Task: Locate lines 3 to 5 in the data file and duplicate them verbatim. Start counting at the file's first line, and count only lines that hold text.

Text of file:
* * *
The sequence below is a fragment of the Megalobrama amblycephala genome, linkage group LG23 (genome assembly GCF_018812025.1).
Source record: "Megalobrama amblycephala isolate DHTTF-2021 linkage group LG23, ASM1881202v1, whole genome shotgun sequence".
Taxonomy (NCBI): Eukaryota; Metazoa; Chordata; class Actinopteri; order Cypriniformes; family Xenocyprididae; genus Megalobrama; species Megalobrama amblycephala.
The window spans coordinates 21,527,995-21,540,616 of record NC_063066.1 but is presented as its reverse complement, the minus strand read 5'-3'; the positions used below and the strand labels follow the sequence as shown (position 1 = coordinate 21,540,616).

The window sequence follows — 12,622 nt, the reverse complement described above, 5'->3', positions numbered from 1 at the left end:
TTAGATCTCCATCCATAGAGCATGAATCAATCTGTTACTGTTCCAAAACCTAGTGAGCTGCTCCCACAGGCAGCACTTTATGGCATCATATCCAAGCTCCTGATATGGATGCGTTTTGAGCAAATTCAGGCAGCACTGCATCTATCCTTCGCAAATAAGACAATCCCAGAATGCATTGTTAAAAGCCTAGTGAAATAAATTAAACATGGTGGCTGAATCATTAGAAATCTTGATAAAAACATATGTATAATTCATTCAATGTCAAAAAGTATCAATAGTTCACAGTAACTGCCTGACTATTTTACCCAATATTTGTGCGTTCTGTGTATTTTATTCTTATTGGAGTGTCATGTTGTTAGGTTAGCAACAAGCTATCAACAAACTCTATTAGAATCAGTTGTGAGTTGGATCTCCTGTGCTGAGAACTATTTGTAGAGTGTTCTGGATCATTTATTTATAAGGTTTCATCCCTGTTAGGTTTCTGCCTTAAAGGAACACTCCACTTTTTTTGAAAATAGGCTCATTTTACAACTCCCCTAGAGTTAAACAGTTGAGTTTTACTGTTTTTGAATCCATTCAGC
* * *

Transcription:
Taxonomy (NCBI): Eukaryota; Metazoa; Chordata; class Actinopteri; order Cypriniformes; family Xenocyprididae; genus Megalobrama; species Megalobrama amblycephala.
The window spans coordinates 21,527,995-21,540,616 of record NC_063066.1 but is presented as its reverse complement, the minus strand read 5'-3'; the positions used below and the strand labels follow the sequence as shown (position 1 = coordinate 21,540,616).

The window sequence follows — 12,622 nt, the reverse complement described above, 5'->3', positions numbered from 1 at the left end: